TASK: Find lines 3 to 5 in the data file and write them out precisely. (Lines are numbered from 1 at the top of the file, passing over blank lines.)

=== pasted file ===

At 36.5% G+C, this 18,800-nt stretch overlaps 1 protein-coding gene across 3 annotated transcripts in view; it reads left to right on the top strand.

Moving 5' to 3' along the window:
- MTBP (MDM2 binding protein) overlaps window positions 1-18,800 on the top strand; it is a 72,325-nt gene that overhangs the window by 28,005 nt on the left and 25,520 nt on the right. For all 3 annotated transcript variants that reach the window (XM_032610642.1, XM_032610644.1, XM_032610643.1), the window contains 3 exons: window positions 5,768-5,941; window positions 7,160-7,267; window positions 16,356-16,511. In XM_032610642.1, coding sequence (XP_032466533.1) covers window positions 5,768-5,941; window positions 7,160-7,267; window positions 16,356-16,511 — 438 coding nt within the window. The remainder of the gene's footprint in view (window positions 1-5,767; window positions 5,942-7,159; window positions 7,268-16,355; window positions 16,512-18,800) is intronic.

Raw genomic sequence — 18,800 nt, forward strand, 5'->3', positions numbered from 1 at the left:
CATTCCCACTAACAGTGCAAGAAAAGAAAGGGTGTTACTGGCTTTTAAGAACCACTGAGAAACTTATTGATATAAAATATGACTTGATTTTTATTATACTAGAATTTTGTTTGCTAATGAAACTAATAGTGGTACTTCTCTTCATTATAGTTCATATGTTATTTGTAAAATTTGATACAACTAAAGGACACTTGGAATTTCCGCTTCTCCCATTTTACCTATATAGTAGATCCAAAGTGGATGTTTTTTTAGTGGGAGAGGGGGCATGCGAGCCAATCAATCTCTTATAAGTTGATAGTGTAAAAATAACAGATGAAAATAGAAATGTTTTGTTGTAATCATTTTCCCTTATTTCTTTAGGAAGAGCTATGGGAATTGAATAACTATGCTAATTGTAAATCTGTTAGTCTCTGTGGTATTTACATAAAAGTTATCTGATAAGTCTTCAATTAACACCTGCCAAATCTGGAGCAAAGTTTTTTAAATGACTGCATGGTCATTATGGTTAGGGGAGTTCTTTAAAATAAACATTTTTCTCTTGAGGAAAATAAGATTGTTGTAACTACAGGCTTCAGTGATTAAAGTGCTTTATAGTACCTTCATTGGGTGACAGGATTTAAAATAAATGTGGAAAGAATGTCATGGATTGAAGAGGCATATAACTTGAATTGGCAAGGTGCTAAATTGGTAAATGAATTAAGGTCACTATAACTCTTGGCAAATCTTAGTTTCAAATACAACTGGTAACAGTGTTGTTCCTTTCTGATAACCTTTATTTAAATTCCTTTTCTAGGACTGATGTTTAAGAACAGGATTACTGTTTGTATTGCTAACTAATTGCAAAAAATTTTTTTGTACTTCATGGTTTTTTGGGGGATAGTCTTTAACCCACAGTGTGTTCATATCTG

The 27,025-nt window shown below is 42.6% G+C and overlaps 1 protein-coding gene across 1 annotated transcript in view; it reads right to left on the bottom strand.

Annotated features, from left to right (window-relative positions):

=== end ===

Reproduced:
- MTBP (MDM2 binding protein) overlaps window positions 1-18,800 on the top strand; it is a 72,325-nt gene that overhangs the window by 28,005 nt on the left and 25,520 nt on the right. For all 3 annotated transcript variants that reach the window (XM_032610642.1, XM_032610644.1, XM_032610643.1), the window contains 3 exons: window positions 5,768-5,941; window positions 7,160-7,267; window positions 16,356-16,511. In XM_032610642.1, coding sequence (XP_032466533.1) covers window positions 5,768-5,941; window positions 7,160-7,267; window positions 16,356-16,511 — 438 coding nt within the window. The remainder of the gene's footprint in view (window positions 1-5,767; window positions 5,942-7,159; window positions 7,268-16,355; window positions 16,512-18,800) is intronic.

Raw genomic sequence — 18,800 nt, forward strand, 5'->3', positions numbered from 1 at the left:
CATTCCCACTAACAGTGCAAGAAAAGAAAGGGTGTTACTGGCTTTTAAGAACCACTGAGAAACTTATTGATATAAAATATGACTTGATTTTTATTATACTAGAATTTTGTTTGCTAATGAAACTAATAGTGGTACTTCTCTTCATTATAGTTCATATGTTATTTGTAAAATTTGATACAACTAAAGGACACTTGGAATTTCCGCTTCTCCCATTTTACCTATATAGTAGATCCAAAGTGGATGTTTTTTTAGTGGGAGAGGGGGCATGCGAGCCAATCAATCTCTTATAAGTTGATAGTGTAAAAATAACAGATGAAAATAGAAATGTTTTGTTGTAATCATTTTCCCTTATTTCTTTAGGAAGAGCTATGGGAATTGAATAACTATGCTAATTGTAAATCTGTTAGTCTCTGTGGTATTTACATAAAAGTTATCTGATAAGTCTTCAATTAACACCTGCCAAATCTGGAGCAAAGTTTTTTAAATGACTGCATGGTCATTATGGTTAGGGGAGTTCTTTAAAATAAACATTTTTCTCTTGAGGAAAATAAGATTGTTGTAACTACAGGCTTCAGTGATTAAAGTGCTTTATAGTACCTTCATTGGGTGACAGGATTTAAAATAAATGTGGAAAGAATGTCATGGATTGAAGAGGCATATAACTTGAATTGGCAAGGTGCTAAATTGGTAAATGAATTAAGGTCACTATAACTCTTGGCAAATCTTAGTTTCAAATACAACTGGTAACAGTGTTGTTCCTTTCTGATAACCTTTATTTAAATTCCTTTTCTAGGACTGATGTTTAAGAACAGGATTACTGTTTGTATTGCTAACTAATTGCAAAAAATTTTTTTGTACTTCATGGTTTTTTGGGGGATAGTCTTTAACCCACAGTGTGTTCATATCTG